Merl la Voy, circa 1920
The Modern Marco PoloMotion picture cameraman Merl la Voy (1885-1953) traveled the four corners of the world for Pathé, earning him the title of the Modern Marco Polo. His adventures during the First World War are described in our book American Cinematographers in the Great War. When we finished this project, we closed our book with a final observation saying none of la Voy's World War I films had been found. We were wrong about this. On the Internet we located a collection of World War I newsreel segments which could be traced to the CBS Collection at the National Archives in Washington, DC. The intertitle references to La Voy pointed to Heroic France, his first war film made in 1917. We were able to confirm this by checking contemporary reviews for this film.
Merl la Voy filmed with the French army in 1916. On his return to America his film was first shown in Chicago on March 19, 1917. Heroic France was sponsored by a group of pro-French business men from Chicago and exhibitions supported war charity organizations such as the American Red Cross and the American Relief Clearing House. This eight-reel movie was released nationwide in June 1917 by Mutual, shortly after the American intervention in the Great War. The footage that we found comes from reels 3, 4, 5 and 6. It has a total playtime of a little over 35 minutes. The inclusion of pictures showing the Serbian army, as well as the double "5 Series", showing both aerial scenes and footage from the French front on the same reel, is intriguing. La Voy in 1917 went to Serbia for the Red Cross where he shot film at the front. These observations suggest that the four reels found with film from Heroic France had been re-edited by La Voy at a later date, perhaps for lectures.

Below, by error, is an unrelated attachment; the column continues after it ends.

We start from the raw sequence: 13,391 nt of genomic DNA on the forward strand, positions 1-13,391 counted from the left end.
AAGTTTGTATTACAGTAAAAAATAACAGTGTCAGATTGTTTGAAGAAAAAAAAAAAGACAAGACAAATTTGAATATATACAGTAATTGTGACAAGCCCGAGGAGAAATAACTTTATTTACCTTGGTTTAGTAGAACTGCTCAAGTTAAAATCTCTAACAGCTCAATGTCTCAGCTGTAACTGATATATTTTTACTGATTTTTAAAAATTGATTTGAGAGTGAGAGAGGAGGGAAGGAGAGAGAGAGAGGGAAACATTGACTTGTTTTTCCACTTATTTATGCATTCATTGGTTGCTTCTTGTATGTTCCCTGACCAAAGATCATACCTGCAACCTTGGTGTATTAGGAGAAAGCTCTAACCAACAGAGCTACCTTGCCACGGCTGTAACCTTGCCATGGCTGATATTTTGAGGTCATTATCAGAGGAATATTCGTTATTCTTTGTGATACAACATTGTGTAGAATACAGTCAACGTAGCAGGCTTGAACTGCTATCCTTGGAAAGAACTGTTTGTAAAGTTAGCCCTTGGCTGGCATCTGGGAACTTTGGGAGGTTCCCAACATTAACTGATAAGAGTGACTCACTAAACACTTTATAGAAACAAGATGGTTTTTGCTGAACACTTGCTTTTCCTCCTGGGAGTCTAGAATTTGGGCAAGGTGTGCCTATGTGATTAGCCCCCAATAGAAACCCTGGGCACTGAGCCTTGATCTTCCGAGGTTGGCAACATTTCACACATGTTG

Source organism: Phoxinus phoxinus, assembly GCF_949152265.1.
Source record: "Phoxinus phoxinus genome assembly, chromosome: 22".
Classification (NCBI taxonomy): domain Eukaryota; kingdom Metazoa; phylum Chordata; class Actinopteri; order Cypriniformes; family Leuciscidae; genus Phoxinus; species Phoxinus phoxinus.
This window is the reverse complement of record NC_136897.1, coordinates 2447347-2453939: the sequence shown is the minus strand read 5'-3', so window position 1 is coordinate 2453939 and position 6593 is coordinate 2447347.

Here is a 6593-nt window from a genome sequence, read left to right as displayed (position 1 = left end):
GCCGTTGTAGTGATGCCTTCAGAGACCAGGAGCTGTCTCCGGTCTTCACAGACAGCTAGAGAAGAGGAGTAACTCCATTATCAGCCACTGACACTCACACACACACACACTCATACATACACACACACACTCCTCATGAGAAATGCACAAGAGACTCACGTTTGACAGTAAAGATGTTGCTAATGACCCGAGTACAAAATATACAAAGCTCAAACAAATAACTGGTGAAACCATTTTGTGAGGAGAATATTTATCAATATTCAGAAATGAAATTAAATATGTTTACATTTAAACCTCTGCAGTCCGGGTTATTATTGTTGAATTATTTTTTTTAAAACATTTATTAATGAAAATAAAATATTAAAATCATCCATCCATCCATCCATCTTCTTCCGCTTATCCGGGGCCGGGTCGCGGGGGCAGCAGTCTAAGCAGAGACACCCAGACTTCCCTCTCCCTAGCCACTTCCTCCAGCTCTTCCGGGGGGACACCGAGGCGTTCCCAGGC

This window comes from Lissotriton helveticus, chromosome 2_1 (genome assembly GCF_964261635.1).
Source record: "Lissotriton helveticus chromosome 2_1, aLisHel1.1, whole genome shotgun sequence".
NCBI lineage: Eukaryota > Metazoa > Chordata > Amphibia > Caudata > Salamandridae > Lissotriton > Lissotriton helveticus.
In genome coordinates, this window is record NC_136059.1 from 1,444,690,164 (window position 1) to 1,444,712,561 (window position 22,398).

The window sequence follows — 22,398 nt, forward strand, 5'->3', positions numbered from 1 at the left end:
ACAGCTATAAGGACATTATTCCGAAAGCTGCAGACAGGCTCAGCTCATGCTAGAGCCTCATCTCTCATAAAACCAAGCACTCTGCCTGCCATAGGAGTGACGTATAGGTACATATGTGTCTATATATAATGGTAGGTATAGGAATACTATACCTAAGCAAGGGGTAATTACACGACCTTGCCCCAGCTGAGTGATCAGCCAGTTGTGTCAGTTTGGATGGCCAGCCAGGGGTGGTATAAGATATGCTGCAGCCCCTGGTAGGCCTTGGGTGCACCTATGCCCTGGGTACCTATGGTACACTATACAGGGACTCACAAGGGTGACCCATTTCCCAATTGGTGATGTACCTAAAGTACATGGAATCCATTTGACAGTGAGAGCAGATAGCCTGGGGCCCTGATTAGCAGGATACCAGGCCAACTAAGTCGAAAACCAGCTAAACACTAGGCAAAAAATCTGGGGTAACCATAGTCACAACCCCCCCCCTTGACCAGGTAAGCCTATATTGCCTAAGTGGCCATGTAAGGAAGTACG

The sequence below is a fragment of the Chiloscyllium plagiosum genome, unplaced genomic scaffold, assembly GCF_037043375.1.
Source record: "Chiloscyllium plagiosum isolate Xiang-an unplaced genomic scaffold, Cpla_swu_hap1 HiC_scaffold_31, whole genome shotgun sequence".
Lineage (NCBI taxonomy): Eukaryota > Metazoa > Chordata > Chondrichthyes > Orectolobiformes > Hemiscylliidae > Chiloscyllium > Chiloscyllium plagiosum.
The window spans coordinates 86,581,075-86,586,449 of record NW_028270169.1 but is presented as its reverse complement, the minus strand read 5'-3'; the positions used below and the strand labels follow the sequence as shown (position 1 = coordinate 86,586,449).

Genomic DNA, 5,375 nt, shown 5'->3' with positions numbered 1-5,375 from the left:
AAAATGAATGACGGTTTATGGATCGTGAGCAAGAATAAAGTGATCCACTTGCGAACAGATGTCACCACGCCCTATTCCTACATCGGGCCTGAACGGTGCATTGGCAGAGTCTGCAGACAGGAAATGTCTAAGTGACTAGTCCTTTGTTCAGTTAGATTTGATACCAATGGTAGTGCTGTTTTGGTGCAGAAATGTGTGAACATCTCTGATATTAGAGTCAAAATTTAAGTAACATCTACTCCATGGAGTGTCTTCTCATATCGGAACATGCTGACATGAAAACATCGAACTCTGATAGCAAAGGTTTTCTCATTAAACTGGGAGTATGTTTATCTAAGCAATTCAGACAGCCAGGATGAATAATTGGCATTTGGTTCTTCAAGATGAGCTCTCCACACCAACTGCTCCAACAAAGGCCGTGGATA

German prisoners of war, gathering grain, 1916. Photograph by Merl la Voy. Author's collection.
CBS Series World War ICBS obtained the original footage from the Sherman Grinberg Collection while assembling film for their World War I TV series in 1964. After the series was edited CBS in a magnificent gesture turned its unused footage over to the National Archives - a real boon for researchers. We also found scenes in the CBS episode on Verdun from this series, which were probably taken by la Voy, featuring the American Lafayette Escadrille pilots who had volunteered to fight for France. Famous aces such as Raoul Lufberry who had been filmed by la Voy appear in this CBS episode, together with his pet lions Whiskey and Soda.
Gardening at the front, 1916. Photograph by Merl la Voy. Author's collection.
Getting mail in the trenches, 1916. Photograph by Merl la Voy. Author's collection.
We have edited these CBS scenes into the video on our YouTube channel, showing all of la Voy's World War I films that we found, rearranged according to the orginal series of numbers of the reels and scenes on the intertitles.